The differential diagnosis for transverse myelitis associated with rash includes systemic lupus erythematosus, Behçet disease (rash is often a pathergy reaction), and antiphospholipid syndrome (livedo reticularis). It is increasingly recognized that systemic lupus erythematosus by itself rarely causes myelitis, and most patients with lupus myelitis have coexisting NMOSD. Many viral infections (herpes viruses 1 and 2, enterovirus, Epstein-Barr virus, cytomegalovirus, adenovirus, dengue, hepatitis A, varicella zoster, influenza, mumps, rubella, rubeola, human immunodeficiency virus, and human T-cell lymphotrophic virus 1) can cause myelopathy and rash. These were considered unlikely in our case. The biopsy-proven celiac disease in the gut and the characteristic rash narrowed the dermatological diagnosis to DH, which was confirmed on biopsy.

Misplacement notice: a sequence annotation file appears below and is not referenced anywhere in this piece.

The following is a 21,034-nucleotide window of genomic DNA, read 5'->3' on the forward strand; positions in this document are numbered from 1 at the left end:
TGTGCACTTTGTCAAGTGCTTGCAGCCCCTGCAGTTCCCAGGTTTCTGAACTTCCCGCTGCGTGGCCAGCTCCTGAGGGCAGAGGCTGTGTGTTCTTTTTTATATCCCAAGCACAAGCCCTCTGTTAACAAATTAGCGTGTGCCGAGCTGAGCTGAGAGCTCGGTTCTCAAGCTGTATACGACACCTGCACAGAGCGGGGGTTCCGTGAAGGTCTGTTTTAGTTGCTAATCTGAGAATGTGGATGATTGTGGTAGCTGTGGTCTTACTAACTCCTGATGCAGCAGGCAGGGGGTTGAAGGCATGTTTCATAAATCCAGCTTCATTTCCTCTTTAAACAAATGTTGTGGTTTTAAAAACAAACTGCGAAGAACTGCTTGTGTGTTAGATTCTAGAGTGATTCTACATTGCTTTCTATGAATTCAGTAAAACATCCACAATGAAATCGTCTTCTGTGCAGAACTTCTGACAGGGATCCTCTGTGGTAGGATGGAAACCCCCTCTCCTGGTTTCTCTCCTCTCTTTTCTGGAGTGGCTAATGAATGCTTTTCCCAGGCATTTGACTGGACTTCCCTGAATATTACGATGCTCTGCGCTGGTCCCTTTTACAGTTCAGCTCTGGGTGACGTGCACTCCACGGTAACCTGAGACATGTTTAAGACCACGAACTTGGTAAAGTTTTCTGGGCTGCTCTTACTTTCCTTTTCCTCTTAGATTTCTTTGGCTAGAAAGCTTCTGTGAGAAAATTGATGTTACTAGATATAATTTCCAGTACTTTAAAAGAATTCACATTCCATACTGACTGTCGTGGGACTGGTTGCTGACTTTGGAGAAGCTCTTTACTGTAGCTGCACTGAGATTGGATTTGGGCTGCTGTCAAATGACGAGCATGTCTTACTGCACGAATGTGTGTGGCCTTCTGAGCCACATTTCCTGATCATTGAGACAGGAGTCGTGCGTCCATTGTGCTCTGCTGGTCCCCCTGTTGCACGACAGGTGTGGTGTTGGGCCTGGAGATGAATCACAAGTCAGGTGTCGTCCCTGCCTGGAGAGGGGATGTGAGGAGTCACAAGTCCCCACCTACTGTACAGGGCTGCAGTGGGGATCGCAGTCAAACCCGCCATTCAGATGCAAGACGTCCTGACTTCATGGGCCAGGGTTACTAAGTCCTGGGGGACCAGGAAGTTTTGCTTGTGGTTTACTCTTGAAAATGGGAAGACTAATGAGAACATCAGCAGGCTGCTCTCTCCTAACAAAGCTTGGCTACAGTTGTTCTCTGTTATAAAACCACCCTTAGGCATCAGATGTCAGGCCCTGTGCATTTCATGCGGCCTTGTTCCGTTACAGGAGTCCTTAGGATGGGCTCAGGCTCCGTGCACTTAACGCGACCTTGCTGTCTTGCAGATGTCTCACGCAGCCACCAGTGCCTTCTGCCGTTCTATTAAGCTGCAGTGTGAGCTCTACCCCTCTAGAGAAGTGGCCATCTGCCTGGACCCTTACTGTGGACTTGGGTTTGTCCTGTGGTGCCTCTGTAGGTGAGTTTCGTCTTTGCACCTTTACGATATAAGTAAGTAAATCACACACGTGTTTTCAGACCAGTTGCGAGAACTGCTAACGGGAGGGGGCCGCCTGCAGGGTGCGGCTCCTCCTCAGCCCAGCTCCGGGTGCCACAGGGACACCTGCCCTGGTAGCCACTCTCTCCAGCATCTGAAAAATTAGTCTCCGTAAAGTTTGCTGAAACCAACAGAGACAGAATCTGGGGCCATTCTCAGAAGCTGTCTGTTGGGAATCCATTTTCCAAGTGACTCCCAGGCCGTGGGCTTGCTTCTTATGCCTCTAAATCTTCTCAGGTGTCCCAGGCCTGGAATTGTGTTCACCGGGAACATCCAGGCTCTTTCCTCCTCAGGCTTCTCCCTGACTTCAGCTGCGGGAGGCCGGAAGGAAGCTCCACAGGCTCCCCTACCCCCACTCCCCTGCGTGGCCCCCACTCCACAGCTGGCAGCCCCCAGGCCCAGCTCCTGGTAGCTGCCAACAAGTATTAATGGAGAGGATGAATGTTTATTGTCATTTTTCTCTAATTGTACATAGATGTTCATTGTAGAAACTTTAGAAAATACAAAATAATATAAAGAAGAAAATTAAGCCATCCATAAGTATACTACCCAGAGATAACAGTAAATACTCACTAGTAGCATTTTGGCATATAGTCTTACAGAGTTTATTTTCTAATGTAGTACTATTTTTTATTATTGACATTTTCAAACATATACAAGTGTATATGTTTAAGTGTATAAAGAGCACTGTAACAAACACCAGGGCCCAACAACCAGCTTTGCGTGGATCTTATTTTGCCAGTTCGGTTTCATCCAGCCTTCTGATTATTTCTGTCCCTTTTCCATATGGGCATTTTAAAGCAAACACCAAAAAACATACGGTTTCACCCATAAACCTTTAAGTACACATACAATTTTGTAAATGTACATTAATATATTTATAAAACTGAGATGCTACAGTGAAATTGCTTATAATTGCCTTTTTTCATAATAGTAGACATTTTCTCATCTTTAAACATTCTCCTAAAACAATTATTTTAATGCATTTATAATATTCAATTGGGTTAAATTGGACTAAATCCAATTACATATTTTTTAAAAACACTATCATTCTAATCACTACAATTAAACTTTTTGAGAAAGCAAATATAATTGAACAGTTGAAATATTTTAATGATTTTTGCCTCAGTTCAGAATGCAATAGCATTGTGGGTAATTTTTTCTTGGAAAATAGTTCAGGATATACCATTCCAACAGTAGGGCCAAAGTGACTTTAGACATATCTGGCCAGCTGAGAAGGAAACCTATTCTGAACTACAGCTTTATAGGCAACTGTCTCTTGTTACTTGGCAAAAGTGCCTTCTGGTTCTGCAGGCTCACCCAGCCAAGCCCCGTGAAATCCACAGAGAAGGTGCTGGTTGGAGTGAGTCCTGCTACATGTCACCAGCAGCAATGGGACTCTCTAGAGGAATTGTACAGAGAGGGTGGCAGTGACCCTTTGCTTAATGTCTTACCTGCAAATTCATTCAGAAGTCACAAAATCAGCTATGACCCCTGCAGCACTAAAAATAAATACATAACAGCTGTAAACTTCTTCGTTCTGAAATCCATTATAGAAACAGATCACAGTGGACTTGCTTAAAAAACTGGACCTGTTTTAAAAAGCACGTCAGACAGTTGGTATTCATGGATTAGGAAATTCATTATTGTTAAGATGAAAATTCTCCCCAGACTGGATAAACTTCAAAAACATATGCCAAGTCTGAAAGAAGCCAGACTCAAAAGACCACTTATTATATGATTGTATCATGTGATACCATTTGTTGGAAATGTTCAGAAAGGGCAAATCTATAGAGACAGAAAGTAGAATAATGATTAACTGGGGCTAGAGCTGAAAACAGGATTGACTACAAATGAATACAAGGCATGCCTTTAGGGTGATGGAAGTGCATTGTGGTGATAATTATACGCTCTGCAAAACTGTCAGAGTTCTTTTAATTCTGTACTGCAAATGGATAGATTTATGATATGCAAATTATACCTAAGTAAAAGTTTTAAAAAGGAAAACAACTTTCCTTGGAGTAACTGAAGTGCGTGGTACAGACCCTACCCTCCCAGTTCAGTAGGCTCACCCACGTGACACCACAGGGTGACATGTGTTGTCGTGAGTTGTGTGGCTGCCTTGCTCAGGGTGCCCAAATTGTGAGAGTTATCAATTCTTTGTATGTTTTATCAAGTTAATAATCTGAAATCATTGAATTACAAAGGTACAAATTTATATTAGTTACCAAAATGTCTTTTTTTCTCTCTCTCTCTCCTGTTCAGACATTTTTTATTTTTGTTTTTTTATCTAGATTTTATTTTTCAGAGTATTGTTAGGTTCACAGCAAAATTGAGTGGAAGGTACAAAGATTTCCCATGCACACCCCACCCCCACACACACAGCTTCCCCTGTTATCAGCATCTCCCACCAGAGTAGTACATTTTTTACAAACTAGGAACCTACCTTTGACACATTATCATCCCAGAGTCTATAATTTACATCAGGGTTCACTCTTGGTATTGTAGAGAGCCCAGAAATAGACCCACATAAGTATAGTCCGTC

Dermatitis herpetiformis is considered an extraintestinal manifestation of celiac disease, an immune enteropathy triggered by wheat gliadin. Although there are several reports on the association of celiac disease with NMO (Table),3-7 very few mention the association of DH with NMO.6 The rash of DH is a chronic, pruritic, predominantly vesicobullous skin eruption.8 The pathophysiology involves IgA autoantibodies against transglutaminase 3, which are deposited and cause inflammation on the papillary dermis. The rash has been described as polymorphic: papular, vesicular, or bullous and extremely pruritic, leading to excoriations and crusted erosions. These often lead to hypo/hyperpigmentation and lichenification in chronic cases. The characteristic distribution is on the elbows, knees, gluteal region, neck, and shoulders. Dermatitis herpetiformis can present at any age and usually gets better in sunny weather owing to the beneficial effects of sunshine. Patients usually have a fluctuating course and spontaneous remission is rare. A skin biopsy shows findings of neutrophilic microabscesses at the papillary dermis tips, subepidermal bullae, and a granular IgA deposit on the papillary dermis. Several autoimmune disorders, such as thyroiditis, systemic lupus erythematosus, Sjögren syndrome, diabetes mellitus, primary biliary cirrhosis, pernicious anemia, vitiligo, alopecia areata, and pernicious anemia, are reported along with DH.9 Although the enteropathy (classic celiac disease) is quiescent in cases of DH, the small-intestinal changes of villous atrophy and crypt hyperplasia are usually present and may lead to malabsorption and iron deficiency. In addition, DH along with celiac disease share an increased risk for lymphoproliferative malignancies like non-Hodgkin lymphoma.10 The clinical differential diagnosis of the polymorphic rash seen in DH is wide and includes atopic dermatitis, herpetic infections, nummular eczema, dermatitis artifacta, scabies, or another immune blistering condition such as bullous pemphigoid. It is unlikely to be a hypersensitivity reaction to the medications used in the treatment of myelitis.